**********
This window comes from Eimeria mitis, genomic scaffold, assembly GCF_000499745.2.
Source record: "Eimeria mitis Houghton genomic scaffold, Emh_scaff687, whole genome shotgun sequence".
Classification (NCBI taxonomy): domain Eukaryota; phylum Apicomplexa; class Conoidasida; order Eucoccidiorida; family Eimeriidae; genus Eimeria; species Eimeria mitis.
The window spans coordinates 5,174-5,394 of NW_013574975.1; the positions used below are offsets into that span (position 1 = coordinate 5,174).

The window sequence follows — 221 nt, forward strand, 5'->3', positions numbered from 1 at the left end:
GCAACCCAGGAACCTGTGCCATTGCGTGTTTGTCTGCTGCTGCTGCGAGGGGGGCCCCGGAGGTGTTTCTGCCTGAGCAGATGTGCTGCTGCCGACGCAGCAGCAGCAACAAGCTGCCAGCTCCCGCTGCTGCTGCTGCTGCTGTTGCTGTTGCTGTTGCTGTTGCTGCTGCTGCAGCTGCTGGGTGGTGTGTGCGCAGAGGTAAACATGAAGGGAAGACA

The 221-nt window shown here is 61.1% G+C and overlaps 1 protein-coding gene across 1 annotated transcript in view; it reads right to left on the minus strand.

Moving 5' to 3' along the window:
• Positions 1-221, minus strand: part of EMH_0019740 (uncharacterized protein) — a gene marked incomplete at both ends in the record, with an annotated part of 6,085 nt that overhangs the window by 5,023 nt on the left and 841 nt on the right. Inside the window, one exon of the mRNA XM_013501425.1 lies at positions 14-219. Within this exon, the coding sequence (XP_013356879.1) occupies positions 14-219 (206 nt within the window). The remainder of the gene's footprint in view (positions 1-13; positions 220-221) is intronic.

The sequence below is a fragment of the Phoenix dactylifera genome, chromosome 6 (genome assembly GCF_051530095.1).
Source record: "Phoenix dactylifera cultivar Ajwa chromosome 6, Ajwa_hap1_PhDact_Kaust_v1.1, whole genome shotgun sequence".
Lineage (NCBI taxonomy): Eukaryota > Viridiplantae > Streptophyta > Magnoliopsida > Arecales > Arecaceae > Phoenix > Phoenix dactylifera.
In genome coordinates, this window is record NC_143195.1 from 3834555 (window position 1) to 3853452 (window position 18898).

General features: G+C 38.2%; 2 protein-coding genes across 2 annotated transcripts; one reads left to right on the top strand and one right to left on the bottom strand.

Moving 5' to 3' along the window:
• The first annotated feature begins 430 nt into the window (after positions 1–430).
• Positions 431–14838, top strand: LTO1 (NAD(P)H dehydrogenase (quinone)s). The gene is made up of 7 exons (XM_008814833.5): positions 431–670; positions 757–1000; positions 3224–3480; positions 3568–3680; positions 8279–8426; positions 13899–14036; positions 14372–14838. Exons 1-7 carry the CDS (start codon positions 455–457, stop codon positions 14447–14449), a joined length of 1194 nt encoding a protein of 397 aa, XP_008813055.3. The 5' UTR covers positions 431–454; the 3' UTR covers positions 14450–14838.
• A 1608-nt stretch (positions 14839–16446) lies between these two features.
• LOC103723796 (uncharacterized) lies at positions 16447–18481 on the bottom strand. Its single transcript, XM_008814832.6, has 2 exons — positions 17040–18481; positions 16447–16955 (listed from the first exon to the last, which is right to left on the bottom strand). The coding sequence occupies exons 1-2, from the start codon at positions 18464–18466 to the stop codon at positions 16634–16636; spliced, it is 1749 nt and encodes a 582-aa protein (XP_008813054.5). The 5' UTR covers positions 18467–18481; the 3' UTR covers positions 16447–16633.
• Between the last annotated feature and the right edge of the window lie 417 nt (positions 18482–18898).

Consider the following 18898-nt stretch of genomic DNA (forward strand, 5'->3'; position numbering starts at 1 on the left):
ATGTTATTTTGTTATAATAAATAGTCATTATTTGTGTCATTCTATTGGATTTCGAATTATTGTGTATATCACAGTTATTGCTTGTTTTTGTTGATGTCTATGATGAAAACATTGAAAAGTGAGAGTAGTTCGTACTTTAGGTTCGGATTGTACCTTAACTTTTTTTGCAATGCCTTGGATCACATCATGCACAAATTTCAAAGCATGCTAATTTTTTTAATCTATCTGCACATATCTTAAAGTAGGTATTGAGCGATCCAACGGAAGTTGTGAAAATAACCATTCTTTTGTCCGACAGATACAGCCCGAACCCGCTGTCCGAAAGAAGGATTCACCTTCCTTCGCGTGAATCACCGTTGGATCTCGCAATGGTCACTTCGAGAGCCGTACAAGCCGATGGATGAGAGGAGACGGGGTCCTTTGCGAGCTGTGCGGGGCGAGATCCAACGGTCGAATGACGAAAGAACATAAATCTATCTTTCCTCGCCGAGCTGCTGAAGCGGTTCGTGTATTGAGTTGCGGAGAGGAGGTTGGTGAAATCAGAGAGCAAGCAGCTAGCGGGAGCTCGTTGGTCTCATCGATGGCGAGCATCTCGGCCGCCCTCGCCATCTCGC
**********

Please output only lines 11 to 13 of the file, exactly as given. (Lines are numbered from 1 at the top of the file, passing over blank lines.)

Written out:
Source record: "Phoenix dactylifera cultivar Ajwa chromosome 6, Ajwa_hap1_PhDact_Kaust_v1.1, whole genome shotgun sequence".
Lineage (NCBI taxonomy): Eukaryota > Viridiplantae > Streptophyta > Magnoliopsida > Arecales > Arecaceae > Phoenix > Phoenix dactylifera.
In genome coordinates, this window is record NC_143195.1 from 3834555 (window position 1) to 3853452 (window position 18898).